Humility, Help, and Hope
Like many people, I enjoy helping others whenever I can. However, I found myself in the humbling position of being the recipient of the kindness of others. Our families stepped in and lifted us up time and time again. Our neighbors helped out, our friends supported us, and members from our parish community were there for us too. Humility is a virtue that I struggle with, and this was just one of the ways God was helping me work on this virtue.
In addition to teaching me humility, God gave me this small amount of suffering, I believe, to help me become more aware of the power of prayer. When hearing about the struggles of others, I was not able to do anything but pray for them. I learned that prayer is not the least we can do, but rather the best someone can do for another. I also learned that people were praying for me during my most serious pregnancy, and I believe those prayers carried our family through.
New Life, New Journey, New LessonsMany people told me during the pregnancies that sickness was often a sign of a thriving, healthy baby. They proved to be correct every time. At the end of each pregnancy we were blessed with a wonderful miracle – each one making our family a little bit better in their own special way.
Having children has been a tremendous blessing to me. Our children are not perfect, but they are perfect gifts from God. They are able to bring out the best in me and the worst in me. They have humbled me, and from them I have learned not to judge others. My children have taught me patience, love, and forgiveness. They’ve also explained the game of basketball, showed me gymnastics moves that I shouldn’t have tried but did, and they’ve taught me to trust in God.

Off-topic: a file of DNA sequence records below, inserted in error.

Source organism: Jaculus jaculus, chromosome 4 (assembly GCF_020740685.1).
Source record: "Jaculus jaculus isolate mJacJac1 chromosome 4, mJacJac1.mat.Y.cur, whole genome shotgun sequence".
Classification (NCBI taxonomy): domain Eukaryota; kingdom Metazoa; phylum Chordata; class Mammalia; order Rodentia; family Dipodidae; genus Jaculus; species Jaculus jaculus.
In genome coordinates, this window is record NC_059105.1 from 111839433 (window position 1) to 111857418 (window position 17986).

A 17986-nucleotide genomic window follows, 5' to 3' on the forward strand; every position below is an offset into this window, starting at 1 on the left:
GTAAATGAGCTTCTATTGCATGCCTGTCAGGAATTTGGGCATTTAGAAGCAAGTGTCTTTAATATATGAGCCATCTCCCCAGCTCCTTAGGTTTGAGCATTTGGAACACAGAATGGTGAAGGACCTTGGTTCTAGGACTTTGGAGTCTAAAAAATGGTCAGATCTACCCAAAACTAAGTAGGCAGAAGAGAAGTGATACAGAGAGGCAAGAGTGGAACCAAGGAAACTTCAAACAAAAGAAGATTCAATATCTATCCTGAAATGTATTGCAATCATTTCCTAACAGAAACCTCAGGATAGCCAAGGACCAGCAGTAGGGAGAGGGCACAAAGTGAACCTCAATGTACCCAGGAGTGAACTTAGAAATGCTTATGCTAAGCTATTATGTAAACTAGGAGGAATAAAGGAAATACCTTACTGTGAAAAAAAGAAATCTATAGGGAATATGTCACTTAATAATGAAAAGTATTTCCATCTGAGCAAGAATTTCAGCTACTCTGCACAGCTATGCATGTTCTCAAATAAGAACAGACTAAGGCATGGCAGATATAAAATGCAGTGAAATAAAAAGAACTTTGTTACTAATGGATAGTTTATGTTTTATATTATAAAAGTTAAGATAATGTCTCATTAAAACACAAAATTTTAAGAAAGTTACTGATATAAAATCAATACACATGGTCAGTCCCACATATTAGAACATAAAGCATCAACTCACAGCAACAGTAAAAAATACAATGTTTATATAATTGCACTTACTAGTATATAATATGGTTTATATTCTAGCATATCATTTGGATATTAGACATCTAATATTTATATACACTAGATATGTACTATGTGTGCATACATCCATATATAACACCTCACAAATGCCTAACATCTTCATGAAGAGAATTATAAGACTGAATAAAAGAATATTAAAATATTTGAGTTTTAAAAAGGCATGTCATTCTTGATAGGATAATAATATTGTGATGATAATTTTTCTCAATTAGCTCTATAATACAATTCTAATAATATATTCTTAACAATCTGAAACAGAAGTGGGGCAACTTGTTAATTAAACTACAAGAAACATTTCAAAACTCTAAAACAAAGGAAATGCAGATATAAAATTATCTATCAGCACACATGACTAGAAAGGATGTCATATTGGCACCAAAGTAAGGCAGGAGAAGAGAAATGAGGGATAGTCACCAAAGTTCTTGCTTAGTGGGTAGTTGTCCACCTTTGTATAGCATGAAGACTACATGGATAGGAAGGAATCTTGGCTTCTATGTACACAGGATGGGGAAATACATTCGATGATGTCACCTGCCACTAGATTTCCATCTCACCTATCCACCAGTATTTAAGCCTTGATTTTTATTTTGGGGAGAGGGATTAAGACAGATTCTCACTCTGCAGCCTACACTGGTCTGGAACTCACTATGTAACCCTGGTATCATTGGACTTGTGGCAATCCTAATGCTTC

Trusting in God has probably been the most challenging and wonderful benefit that comes from being a mother. I tend to be a bit of a control freak. Learning to let go and follow God’s plan for our family has been a very difficult thing to do. However, every time we have followed God’s plan, we have reaped many blessings. As young newlyweds, we thought we would have two or possibly three children. God had different plans and we are so thankful He did!